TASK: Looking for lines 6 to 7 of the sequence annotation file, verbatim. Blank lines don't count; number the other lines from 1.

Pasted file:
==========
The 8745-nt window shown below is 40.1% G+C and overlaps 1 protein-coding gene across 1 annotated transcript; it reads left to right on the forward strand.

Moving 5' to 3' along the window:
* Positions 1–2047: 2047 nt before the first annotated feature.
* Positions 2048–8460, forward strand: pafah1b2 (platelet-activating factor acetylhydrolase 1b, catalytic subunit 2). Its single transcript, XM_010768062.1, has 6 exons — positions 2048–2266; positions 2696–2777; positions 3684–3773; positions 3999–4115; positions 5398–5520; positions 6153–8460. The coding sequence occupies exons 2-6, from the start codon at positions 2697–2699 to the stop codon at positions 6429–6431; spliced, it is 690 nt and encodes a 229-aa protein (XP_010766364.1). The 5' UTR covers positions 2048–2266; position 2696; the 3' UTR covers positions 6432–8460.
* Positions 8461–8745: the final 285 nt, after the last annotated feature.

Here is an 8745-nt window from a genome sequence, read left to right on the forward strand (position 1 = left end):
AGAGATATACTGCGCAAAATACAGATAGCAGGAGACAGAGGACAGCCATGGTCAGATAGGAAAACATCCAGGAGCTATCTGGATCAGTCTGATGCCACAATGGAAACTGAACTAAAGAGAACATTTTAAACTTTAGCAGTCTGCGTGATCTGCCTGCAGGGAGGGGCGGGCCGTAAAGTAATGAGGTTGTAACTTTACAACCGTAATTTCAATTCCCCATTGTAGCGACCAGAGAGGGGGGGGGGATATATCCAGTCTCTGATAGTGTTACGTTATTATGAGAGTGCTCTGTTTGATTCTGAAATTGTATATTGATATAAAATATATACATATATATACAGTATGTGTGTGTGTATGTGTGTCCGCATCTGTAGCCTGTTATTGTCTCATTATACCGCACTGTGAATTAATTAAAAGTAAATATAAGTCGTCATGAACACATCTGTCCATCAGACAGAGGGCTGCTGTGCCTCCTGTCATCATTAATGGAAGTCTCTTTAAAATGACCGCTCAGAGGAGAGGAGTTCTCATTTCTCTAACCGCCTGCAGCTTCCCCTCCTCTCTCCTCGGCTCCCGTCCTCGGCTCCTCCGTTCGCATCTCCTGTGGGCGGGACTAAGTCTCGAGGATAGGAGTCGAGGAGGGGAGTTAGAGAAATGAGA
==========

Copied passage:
Here is an 8745-nt window from a genome sequence, read left to right on the forward strand (position 1 = left end):
AGAGATATACTGCGCAAAATACAGATAGCAGGAGACAGAGGACAGCCATGGTCAGATAGGAAAACATCCAGGAGCTATCTGGATCAGTCTGATGCCACAATGGAAACTGAACTAAAGAGAACATTTTAAACTTTAGCAGTCTGCGTGATCTGCCTGCAGGGAGGGGCGGGCCGTAAAGTAATGAGGTTGTAACTTTACAACCGTAATTTCAATTCCCCATTGTAGCGACCAGAGAGGGGGGGGGGATATATCCAGTCTCTGATAGTGTTACGTTATTATGAGAGTGCTCTGTTTGATTCTGAAATTGTATATTGATATAAAATATATACATATATATACAGTATGTGTGTGTGTATGTGTGTCCGCATCTGTAGCCTGTTATTGTCTCATTATACCGCACTGTGAATTAATTAAAAGTAAATATAAGTCGTCATGAACACATCTGTCCATCAGACAGAGGGCTGCTGTGCCTCCTGTCATCATTAATGGAAGTCTCTTTAAAATGACCGCTCAGAGGAGAGGAGTTCTCATTTCTCTAACCGCCTGCAGCTTCCCCTCCTCTCTCCTCGGCTCCCGTCCTCGGCTCCTCCGTTCGCATCTCCTGTGGGCGGGACTAAGTCTCGAGGATAGGAGTCGAGGAGGGGAGTTAGAGAAATGAGA